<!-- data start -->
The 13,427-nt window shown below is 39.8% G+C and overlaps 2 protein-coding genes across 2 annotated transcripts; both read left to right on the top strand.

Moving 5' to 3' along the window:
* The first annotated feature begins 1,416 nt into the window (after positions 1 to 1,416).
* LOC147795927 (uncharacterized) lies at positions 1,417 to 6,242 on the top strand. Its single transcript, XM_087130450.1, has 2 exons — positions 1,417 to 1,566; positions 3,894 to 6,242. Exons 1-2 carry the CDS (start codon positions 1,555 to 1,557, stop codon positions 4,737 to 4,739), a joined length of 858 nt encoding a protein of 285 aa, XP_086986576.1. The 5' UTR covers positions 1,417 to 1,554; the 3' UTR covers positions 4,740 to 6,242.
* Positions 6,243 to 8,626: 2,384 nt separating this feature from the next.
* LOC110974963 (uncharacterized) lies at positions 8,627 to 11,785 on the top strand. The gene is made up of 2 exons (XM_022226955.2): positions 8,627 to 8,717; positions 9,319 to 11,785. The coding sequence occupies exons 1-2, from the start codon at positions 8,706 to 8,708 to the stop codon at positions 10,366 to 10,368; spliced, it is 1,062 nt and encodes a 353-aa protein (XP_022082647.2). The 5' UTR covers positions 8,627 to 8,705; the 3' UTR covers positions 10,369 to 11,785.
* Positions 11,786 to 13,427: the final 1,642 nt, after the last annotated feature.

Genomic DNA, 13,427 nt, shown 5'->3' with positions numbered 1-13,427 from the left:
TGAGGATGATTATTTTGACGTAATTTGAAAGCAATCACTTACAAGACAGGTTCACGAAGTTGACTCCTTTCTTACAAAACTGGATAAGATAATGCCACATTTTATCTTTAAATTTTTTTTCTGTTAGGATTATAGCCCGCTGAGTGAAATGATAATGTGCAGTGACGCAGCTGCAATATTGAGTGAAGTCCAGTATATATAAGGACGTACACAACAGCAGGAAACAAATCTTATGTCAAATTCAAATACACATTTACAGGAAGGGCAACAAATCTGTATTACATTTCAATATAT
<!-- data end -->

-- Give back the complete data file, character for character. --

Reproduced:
The 13,427-nt window shown below is 39.8% G+C and overlaps 2 protein-coding genes across 2 annotated transcripts; both read left to right on the top strand.

Moving 5' to 3' along the window:
* The first annotated feature begins 1,416 nt into the window (after positions 1 to 1,416).
* LOC147795927 (uncharacterized) lies at positions 1,417 to 6,242 on the top strand. Its single transcript, XM_087130450.1, has 2 exons — positions 1,417 to 1,566; positions 3,894 to 6,242. Exons 1-2 carry the CDS (start codon positions 1,555 to 1,557, stop codon positions 4,737 to 4,739), a joined length of 858 nt encoding a protein of 285 aa, XP_086986576.1. The 5' UTR covers positions 1,417 to 1,554; the 3' UTR covers positions 4,740 to 6,242.
* Positions 6,243 to 8,626: 2,384 nt separating this feature from the next.
* LOC110974963 (uncharacterized) lies at positions 8,627 to 11,785 on the top strand. The gene is made up of 2 exons (XM_022226955.2): positions 8,627 to 8,717; positions 9,319 to 11,785. The coding sequence occupies exons 1-2, from the start codon at positions 8,706 to 8,708 to the stop codon at positions 10,366 to 10,368; spliced, it is 1,062 nt and encodes a 353-aa protein (XP_022082647.2). The 5' UTR covers positions 8,627 to 8,705; the 3' UTR covers positions 10,369 to 11,785.
* Positions 11,786 to 13,427: the final 1,642 nt, after the last annotated feature.

Genomic DNA, 13,427 nt, shown 5'->3' with positions numbered 1-13,427 from the left:
TGAGGATGATTATTTTGACGTAATTTGAAAGCAATCACTTACAAGACAGGTTCACGAAGTTGACTCCTTTCTTACAAAACTGGATAAGATAATGCCACATTTTATCTTTAAATTTTTTTTCTGTTAGGATTATAGCCCGCTGAGTGAAATGATAATGTGCAGTGACGCAGCTGCAATATTGAGTGAAGTCCAGTATATATAAGGACGTACACAACAGCAGGAAACAAATCTTATGTCAAATTCAAATACACATTTACAGGAAGGGCAACAAATCTGTATTACATTTCAATATAT